Noise
and Hearing
Hearing
Loss Prevention program.[30] Noise
Noise
has also proven to be an occupational hazard, as it is the most common work-related pollutant.[31] Noise-induced hearing loss, when associate with exposures from the workplace is also called occupational hearing loss. Prevention[edit] While noise-induced hearing loss is permanent, it is also very preventable.[32] Particularly in the workplace, regulations may exist depicting maximum allowed levels of noise. This can be especially important for professionals working in settings with consistent exposure to loud sounds, such as musicians, music teachers and sound engineers.[33] Examples of measures taken to prevent noise-induced hearing loss in the workplace include engineering noise control, the Buy-Quiet initiative, creation of the Safe-in- Sound
Sound
Award, and noise surveillance.[34][35][36] Literary views[edit] Roland Barthes
Roland Barthes
distinguishes between physiological noise, which is merely heard, and psychological noise, which is actively listened to. Physiological noise is felt subconsciously as the vibrations of the noise (sound) waves physically interact with the body while psychological noise is perceived as our conscious awareness shifts its attention to that noise.[37] Luigi Russolo, one of the first composers of noise music,[38] wrote the essay The Art of Noises. He argues that any kind of noise could be used as music, as audiences become more familiar with noises caused by technological advancements; noise has become so prominent that pure sound no longer exists.[39] Henry Cowell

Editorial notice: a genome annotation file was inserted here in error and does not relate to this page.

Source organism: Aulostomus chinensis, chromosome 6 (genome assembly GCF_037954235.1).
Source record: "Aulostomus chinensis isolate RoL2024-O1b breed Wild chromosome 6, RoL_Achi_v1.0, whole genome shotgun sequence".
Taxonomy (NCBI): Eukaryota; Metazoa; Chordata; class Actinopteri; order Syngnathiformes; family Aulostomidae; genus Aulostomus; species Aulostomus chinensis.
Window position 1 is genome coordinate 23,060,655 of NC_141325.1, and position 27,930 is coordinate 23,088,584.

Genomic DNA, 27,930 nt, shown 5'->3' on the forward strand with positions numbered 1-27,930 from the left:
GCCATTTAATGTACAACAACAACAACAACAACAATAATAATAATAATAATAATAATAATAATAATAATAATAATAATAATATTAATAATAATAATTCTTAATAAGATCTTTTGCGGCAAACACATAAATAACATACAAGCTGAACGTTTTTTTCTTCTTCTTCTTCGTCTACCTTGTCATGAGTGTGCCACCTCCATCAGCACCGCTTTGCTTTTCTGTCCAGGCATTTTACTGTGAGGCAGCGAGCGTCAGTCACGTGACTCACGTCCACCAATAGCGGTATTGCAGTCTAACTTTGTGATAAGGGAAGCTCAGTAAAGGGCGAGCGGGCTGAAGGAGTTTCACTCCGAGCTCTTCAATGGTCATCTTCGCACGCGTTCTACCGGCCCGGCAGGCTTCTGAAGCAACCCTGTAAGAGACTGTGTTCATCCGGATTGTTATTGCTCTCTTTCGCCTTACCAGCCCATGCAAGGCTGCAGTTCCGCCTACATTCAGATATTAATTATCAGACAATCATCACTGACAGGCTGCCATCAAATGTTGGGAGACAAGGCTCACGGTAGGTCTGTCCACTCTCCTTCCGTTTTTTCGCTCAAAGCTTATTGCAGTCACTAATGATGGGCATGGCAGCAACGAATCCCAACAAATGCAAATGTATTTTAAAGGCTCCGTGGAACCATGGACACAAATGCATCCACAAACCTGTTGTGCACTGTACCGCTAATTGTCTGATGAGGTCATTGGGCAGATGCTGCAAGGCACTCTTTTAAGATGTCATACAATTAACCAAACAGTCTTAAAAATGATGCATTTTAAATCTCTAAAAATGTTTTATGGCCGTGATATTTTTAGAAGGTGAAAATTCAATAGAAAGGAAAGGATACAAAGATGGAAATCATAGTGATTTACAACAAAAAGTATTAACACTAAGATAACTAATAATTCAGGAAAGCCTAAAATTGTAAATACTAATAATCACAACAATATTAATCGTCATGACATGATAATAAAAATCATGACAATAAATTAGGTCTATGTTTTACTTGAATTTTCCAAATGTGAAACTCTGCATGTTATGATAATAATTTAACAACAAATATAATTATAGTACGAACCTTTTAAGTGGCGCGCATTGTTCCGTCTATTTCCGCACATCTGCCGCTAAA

Henry Cowell
claims that technological advancements have reduced unwanted noises from machines, but have not managed so far to completely eliminate them.[40] See also[edit]

Association of Noise
Noise
Consultants Background noise Impulse noise (audio) International Noise
Noise
Awareness Day Intonarumori Loud music Noise
Noise
and vibration on maritime vessels Noise
Noise
calculation Noise
Noise
control Noise
Noise
in music Noise
Noise
music Noise
Noise
pollution Noise
Noise
reduction Noise
Noise
(other) Silence Sound
Sound
level meter Soundscape The Hum

References[edit]

^ Elert, Glenn. "The Nature of Sound
Sound